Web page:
“It strengthens the immune system by allowing your child an escape from indoor germs and bacteria and helps form a resistance to allergies,” the CDC said.

It is important to get fresh air because all of the bacteria and germs that you bring into the house get recycled over and over again through the air vents, according to the California Childcare Health Program (CCHP). Therefore, the more time you spend inside, the more you are exposed.

“When children and adults spend a long time together in indoor spaces that are small, overheated and poorly ventilated, germs and illnesses pass easily from one person to another,” the CCHP said.

RELATED: Winter Weather Center 

Three Ways to Keep Your Pets Safe in Winter 

Five Unexpected Ways Cold May Threaten Your Health

Therefore, the commonly held belief that keeping kids out of the cold will keep them healthier is not necessarily true.

2. Opportunities for Better Exercise

According to the CDC, children should get 60 minutes of exercise everyday, and exercising during the winter can be even more beneficial.



Larger muscles are able to get more use when children have to walk through snow, and this helps with gross-motor development, according to the CCHP. Limiting outdoor exercise until the end of winter can stunt growth of muscles which can lead to a variety of health issues.

Increased exercise will help promote a better sleep cycle and can lead to children growing stronger and maintaining a healthy body weight.

Some fun physical activities for children during the winter include going sledding, helping to shovel snow or building a snow fort or snowman.

Safety Tips for Outdoor Play During Winter

1. Set time limits and have children come inside periodically to warm up. 2. Watch out for common warning signs of frostbite and hypothermia. 3. Dress children in multiple loose layers so they stay dry and warm, and never let them play in extreme cold. 4. Rule of Thumb: Dress children in one more layer of clothing than an adult would wear in the same conditions. 5. Check surroundings beforehand to see if there are any icy or slippery patches.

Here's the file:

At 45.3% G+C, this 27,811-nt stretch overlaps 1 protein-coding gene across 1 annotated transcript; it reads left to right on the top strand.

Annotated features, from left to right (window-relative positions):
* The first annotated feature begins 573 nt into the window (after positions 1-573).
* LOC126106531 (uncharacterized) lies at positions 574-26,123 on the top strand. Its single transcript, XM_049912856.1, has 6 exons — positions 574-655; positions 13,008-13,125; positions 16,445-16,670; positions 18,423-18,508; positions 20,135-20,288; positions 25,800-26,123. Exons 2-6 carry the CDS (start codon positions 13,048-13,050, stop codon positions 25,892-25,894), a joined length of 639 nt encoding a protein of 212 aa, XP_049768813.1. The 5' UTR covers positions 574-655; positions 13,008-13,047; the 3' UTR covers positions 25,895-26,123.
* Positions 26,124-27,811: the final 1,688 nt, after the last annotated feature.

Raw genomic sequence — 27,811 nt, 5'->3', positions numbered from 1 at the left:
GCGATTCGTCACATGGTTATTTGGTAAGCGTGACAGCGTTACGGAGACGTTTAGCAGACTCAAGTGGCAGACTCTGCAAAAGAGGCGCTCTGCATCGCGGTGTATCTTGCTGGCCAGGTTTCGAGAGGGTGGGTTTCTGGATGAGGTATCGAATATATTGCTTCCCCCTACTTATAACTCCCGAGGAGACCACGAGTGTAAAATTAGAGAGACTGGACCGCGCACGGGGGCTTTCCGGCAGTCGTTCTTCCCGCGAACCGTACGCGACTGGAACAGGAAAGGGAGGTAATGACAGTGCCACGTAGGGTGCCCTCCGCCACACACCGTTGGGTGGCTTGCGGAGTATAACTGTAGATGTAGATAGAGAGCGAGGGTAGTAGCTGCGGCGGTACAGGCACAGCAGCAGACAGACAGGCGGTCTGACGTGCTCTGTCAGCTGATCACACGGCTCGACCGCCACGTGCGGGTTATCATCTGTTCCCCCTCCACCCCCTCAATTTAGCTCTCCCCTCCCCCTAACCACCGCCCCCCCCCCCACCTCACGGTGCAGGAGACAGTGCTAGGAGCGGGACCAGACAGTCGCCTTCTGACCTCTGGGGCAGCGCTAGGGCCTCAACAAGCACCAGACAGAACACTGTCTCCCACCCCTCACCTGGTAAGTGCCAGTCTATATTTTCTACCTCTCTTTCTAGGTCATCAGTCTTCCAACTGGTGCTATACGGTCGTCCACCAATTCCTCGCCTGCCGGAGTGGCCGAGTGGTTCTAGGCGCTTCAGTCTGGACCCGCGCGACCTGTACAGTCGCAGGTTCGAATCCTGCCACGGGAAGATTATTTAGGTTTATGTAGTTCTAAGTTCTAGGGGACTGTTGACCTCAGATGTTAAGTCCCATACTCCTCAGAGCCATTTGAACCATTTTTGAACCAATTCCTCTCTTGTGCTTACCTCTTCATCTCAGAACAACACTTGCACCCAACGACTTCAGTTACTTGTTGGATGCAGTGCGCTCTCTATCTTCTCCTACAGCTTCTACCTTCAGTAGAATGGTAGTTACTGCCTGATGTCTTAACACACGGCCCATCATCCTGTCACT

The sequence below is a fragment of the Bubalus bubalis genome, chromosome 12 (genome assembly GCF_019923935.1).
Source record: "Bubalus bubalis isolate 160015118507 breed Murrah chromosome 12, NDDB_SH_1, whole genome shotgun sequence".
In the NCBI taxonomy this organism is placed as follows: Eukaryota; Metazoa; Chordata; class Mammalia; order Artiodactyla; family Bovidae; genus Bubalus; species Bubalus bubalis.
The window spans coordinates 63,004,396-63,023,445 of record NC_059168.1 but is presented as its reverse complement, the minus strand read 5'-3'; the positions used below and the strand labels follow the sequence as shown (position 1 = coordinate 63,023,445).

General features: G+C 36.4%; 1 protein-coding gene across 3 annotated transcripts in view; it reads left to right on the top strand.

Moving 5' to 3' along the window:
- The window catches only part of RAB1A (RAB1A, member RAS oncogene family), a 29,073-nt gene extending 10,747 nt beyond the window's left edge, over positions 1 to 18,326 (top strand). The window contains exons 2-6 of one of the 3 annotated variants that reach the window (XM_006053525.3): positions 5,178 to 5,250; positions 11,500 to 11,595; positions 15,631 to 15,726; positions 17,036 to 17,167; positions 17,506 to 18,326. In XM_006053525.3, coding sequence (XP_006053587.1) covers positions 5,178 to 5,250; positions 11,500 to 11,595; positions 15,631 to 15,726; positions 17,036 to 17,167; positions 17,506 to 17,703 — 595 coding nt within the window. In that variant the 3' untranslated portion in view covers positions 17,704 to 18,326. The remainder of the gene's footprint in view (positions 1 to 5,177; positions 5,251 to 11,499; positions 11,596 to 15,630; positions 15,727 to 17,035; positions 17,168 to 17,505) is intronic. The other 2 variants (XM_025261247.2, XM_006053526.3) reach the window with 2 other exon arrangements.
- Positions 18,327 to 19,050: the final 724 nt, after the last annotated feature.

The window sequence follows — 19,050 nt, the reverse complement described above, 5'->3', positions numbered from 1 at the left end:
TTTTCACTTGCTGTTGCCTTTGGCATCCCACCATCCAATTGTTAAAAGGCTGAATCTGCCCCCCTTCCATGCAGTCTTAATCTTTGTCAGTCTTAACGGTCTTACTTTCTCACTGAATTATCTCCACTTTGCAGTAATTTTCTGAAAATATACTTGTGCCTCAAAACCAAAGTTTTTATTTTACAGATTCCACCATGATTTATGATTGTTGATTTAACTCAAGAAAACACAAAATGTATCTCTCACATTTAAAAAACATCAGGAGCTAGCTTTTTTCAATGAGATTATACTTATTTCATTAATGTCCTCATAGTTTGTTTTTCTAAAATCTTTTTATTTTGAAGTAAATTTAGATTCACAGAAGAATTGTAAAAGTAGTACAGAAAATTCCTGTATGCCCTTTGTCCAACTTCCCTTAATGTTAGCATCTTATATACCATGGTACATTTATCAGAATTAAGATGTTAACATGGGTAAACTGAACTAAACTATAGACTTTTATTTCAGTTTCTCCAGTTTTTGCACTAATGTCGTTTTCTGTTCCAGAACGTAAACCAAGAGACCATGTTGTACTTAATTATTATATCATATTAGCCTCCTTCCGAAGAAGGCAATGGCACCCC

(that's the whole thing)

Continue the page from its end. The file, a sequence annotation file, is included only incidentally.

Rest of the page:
Information provided by The American Academy of Pediatrics

3. Promotion of Problem-Solving, Imagination

Winter presents a whole variety of new challenges for children to overcome, both physically and cognitively.

Toys and equipment, such as swing sets, that were once readily available may now be frozen or covered in snow. This forces children to use their imaginations to find alternatives or figure out a way to access their favorite toys.

Playing winter games offers a different way of learning that is not available during the rest of the year, according to parenting tips from Learning how to pack snow tightly to build things, to steer a sled or to avoid slippery and unsafe objects are all important lessons that can be learned outside in the winter.



One fun way to stimulate the imagination is by using food coloring to make colored snow, and watching how the colors blend together when the snow melts or when you combine multiple colors.

4. Provides Essential Vitamin D

According to the National Institute of Health’s Office of Dietary Supplements (ODS), Vitamin D promotes calcium absorption, prevents rickets in children and prevents bones from becoming too thin or brittle.

Sun exposure is an important source of vitamin D, especially for children, since very few foods contain it naturally and the ones that do are unappealing to children such as fatty fish, according to ODS.

The amount of sunlight children are exposed to and the amount of vitamin D they absorb can have a large impact on their mood.

“Vitamin D, which is produced in skin exposed to the hormone of sunlight, has been found to change serotonin levels in the brain, which could account for changes in mood,” according to a 2008 study conducted by Jaap Denissen about the effects of weather on daily mood.

Serotonin is a hormone that plays an important role in regulating mood. Lower levels of serotonin, and higher levels of melatonin, could correspond with depressionlike symptoms. The less exposure you have to the sun, the lower your vitamin D and serotonin levels will be.

“Therefore, lower levels of vitamin D could be responsible for increases in negative affect and tiredness,” according to Denissen’s research.


Enjoy your weekend,

Jen V.